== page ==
The same day media reports had Agriculture Secretary Tom Vilsack saying no to designating cottonseed as an other oilseed, USDA granted the cotton industry’s request it allow the purchase of certificates for redeeming commodities from the marketing loan program.
Whether that was a coincidence or not, it does underscore the fact USDA is trying to be helpful to cotton producers at a time when market forces, including foreign government subsidies and cheap oil prices, are working against them.
Producers who have crops pledged as collateral for a marketing assistance loan can now purchase a commodity certificate that may be exchanged for the outstanding loan collateral. The authority is provided by the 2016 Consolidated Appropriations Act, legislation enacted by Congress in December.
Marketing certificates do not count against payment limitations for farm program benefits under the Agricultural Act of 2014 or the farm bill.
USDA said commodity certificates are available beginning with the 2015 crop in situations where the applicable marketing assistance loan rate exceeds the exchange rate. Currently, the only eligible commodity is cotton.
“There is a long history of certificates being available as part of the MLP to ensure the program functions as intended, allowing commodities to continue to flow to the marketplace and end users, and to prevent the forfeiture of commodities to USDA,” the National Cotton Council said in a press release.
Allowing the marketing loan to function
In periods of depressed commodity prices, the MLP cannot function as intended to provide a minimum level of price stability to producers, Council officials said.
Under the farm bill, USDA’s Farm Service Agency provides agricultural producers with marketing assistance loans that provide interim cash flow without having to sell the commodities when market prices are at harvest time lows.
The marketing assistance loans allow the producer to store and delay the sale of the commodity until more favorable market conditions emerge after the harvest rush, while also providing for a more orderly marketing of commodities throughout the marketing year.
The latter are considered “nonrecourse” because the loan can be redeemed by delivering the commodity pledged as collateral to the government as full payment for the loan upon maturity.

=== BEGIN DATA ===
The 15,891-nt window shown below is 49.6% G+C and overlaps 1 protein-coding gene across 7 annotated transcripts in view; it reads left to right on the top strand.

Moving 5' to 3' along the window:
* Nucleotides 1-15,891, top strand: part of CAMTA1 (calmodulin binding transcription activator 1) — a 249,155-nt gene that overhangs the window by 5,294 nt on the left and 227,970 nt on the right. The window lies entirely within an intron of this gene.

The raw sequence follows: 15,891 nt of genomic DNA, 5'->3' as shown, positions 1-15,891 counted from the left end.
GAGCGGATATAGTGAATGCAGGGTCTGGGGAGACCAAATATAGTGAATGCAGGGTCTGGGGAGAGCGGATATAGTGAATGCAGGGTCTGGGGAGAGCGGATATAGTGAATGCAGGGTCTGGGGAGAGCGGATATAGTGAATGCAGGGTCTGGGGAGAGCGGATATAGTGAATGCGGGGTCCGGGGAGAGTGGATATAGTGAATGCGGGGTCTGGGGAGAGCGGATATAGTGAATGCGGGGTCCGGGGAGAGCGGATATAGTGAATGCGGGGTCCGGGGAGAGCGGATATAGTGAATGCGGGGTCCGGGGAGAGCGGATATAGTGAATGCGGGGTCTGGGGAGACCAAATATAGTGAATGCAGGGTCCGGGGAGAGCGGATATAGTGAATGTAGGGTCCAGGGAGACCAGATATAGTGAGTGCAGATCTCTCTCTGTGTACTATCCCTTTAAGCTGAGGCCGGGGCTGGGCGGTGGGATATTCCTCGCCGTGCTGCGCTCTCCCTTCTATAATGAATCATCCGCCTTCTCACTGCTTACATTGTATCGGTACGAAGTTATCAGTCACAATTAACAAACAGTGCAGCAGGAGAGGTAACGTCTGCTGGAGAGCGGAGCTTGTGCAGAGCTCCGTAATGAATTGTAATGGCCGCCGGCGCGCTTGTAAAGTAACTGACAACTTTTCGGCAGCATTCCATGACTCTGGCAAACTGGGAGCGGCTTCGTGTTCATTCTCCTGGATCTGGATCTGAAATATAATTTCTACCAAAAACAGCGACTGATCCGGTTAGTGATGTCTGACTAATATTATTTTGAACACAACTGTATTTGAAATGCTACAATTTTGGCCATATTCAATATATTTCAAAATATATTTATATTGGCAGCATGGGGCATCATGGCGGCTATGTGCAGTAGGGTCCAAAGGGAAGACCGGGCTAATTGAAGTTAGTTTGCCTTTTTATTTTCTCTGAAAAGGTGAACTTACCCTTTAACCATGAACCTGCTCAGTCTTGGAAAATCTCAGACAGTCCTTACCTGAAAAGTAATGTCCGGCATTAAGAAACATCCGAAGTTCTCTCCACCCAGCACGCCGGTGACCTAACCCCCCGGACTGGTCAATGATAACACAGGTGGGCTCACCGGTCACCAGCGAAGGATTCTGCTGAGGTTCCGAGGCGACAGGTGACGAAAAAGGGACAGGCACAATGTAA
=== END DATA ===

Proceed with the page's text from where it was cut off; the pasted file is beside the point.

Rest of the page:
Commodity certificates are available to loan holders having outstanding nonrecourse loans for wheat, upland cotton, rice, feed grains, pulse crops (dry peas, lentils, large and small chickpeas), peanuts, wool, soybeans and designated minor oilseeds.
Posted county price for calculation
“These certificates can be purchased at the posted county price (or adjusted world price or national posted price) for the quantity of commodity under loan, and must be immediately exchanged for the collateral, satisfying the loan,” USDA officials said.
Cotton Council leaders commended Reps. Robert Aderholt, House Agriculture Appropriations Subcommittee chairman, and Mike Conaway, House Agriculture Committee chairman and Senators Thad Cochran, Senate Appropriations Committee chairman, and Jerry Moran, Senate Agriculture Appropriations Subcommittee chairman,for their efforts to ensure the provision was included in the FY16 Agriculture Appropriations bill.
“In addition, the NCC thanks Agriculture Secretary Vilsack and his team at USDA that have worked since late December to develop the necessary regulations and provisions to implement this critically important provision,” the Council said. “The cotton industry is encouraged to see this functionality and effectiveness restored to the MLP.”
Producers may contact the FSA office that maintains their loan or their loan service agent for additional information. Producers who do business with Cooperative Marketing Associations (CMA) or Designated Marketing Associations (DMA) may contact their respective associations for additional information.